Kristie-Lee Weston-Turner
No.1 pick Kristie-Lee Weston-Turner (l) receives her jumper from Bulldogs skipper Ellie Blackburn. Image by Rob Prezioso/AAP PHOTOS
  • Australian rules football

Bulldogs pick forward Weston-Turner first in AFLW draft

Oliver Caffrey December 18, 2023

Foundation club Western Bulldogs have snared three of the best six players in the AFLW draft in a move they hope will propel them back up the ladder.

After finishing bottom this year, the Bulldogs selected Western Jets key forward Kristie-Lee Weston-Turner with the No.1 pick in the draft at Marvel Stadium on Monday night.

The Bulldogs went to the draft without a coach after sacking former St Kilda champion Nathan Burke last month following their one-win season.

Bulldogs captain Ellie Blackburn presented Weston-Turner with her first jumper.

The 18-year-old, who is determined to make her debut in round one next season, will be forced to combine her Year 12 studies with playing for the Bulldogs in 2024.

“It means the world to me and my family after growing up being a Bulldogs supporter,” Weston-Turner said.

“I think it’s just a matter of me communicating with the club and school on what days I need to be where and making sure I’m completing my course work.”

She missed nearly months during 2023 after breaking her wrist at school, but returned late in the season to play a game with Vic Metro during the national championships.

Weston-Turner will have a familiar face high up at the club, with Bulldogs football boss Chris Grant coaching her at junior level.

“He (Grant) just told me he was proud of me and that they’re happy to have me at the club, it just means the world,” she added.

After West Coast picked GWV Rebels midfielder Jess Rentsch (No.2) and GWS selected Western Australian winger Kaitlyn Srhoj (No.3), the Bulldogs were up again.

Jess Rensch
 Jess Rentsch (l) went to West Coast with pick No.2 of the AFLW draft. Image by Rob Prezioso/AAP PHOTOS 

Tasmanian midfielder Brooke Barwick missed the entire 2023 season after hurting her ACL but the Bulldogs had no hesitation in drafting her at pick four.

This year prospective AFLW players had the option of nominating nationally or just for their home state.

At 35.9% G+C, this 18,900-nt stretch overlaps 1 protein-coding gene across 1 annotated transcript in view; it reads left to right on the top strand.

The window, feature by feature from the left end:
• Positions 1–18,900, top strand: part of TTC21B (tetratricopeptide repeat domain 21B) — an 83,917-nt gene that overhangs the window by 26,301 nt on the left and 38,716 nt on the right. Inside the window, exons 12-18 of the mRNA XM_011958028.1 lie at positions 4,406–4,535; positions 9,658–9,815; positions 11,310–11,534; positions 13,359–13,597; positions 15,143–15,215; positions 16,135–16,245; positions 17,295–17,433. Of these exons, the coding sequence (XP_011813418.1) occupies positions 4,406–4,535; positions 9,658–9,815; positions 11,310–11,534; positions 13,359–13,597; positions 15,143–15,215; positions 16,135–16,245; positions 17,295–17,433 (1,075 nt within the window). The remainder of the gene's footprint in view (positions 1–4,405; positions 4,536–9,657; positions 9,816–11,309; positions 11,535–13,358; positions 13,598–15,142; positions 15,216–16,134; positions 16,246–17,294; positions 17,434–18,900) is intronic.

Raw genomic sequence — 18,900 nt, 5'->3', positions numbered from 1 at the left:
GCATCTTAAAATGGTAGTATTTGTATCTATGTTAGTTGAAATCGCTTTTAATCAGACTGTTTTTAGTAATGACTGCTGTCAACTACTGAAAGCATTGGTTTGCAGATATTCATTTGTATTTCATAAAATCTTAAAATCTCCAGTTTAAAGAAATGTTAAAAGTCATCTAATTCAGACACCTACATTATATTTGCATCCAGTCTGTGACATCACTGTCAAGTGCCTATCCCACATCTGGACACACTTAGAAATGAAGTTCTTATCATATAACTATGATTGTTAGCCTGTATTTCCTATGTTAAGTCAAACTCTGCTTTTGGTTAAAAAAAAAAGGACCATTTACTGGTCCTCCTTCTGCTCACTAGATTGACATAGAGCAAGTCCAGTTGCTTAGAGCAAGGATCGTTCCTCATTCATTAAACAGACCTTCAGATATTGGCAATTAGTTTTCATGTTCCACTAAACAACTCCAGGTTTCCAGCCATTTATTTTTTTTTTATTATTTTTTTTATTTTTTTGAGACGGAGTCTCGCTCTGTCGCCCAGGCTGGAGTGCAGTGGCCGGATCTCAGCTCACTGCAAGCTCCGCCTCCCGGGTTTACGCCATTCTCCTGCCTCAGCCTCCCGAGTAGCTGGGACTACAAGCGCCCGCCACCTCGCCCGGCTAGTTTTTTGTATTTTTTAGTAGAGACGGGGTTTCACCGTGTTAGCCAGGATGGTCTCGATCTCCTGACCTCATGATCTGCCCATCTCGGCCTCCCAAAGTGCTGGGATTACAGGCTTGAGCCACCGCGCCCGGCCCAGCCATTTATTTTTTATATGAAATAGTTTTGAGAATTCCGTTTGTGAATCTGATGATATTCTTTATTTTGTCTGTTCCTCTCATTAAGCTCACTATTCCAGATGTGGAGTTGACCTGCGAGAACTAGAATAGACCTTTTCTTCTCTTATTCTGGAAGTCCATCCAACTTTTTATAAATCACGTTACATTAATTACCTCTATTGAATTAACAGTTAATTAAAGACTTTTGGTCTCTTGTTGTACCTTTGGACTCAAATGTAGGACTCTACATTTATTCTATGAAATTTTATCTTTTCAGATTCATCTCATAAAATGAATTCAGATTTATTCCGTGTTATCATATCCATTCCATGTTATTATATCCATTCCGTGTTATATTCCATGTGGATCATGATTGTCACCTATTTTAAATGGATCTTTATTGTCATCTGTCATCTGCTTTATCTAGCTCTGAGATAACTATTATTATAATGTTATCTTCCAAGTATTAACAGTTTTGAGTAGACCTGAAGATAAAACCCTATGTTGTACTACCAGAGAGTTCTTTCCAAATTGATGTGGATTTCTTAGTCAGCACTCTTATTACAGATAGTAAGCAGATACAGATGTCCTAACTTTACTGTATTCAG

Srhoj, who will move to the Giants from Perth after never having been to Sydney before, believes the draft needs to eventually move away from the ability to have state-based nominations.

“If we’re going to be semi professional, we need to kind of just let it be national,” Srhoj said. 

“But then again, there’s not enough support (at the moment) financially to move (anywhere) and it really differs with everyone.”

Kaitlyn Srhoj
 Kaitlyn Srhoj (r) will move from Perth to Sydney after GWS selected her with pick No.3. Image by Rob Prezioso/AAP PHOTOS 

Versatile South Australian Elaine Grigg threw herself into the national pool and the Bulldogs pounced on her at pick six.

The Kenyan-born Grigg first loved basketball but stuck with football as she thrives on tackling and causing turnovers in the forward-half.

Melbourne, whose premiership defence ended with a straight-sets finals exit, had the fifth selection and chose Eastern Range small forward Alyssia Pisano.

The Demons also brought in a father-daughter pick, selecting Jemma Rigoni, whose dad Guy played 107 games between 1998 and 2005.


1. Kristie-Lee Weston-Turner (Western Bulldogs)

2. Jess Rentsch (West Coast)

3. Kaitlyn Srhoj (GWS)

4. Brooke Barwick (Western Bulldogs)

5. Alyssia Pisano (Melbourne)

6. Elaine Grigg (Western Bulldogs)

7. Lila Keck (Carlton)

8. Georgia Clark (Collingwood)

9. Lucy Cronin (Collingwood)

10. Kiera Whiley (St Kilda)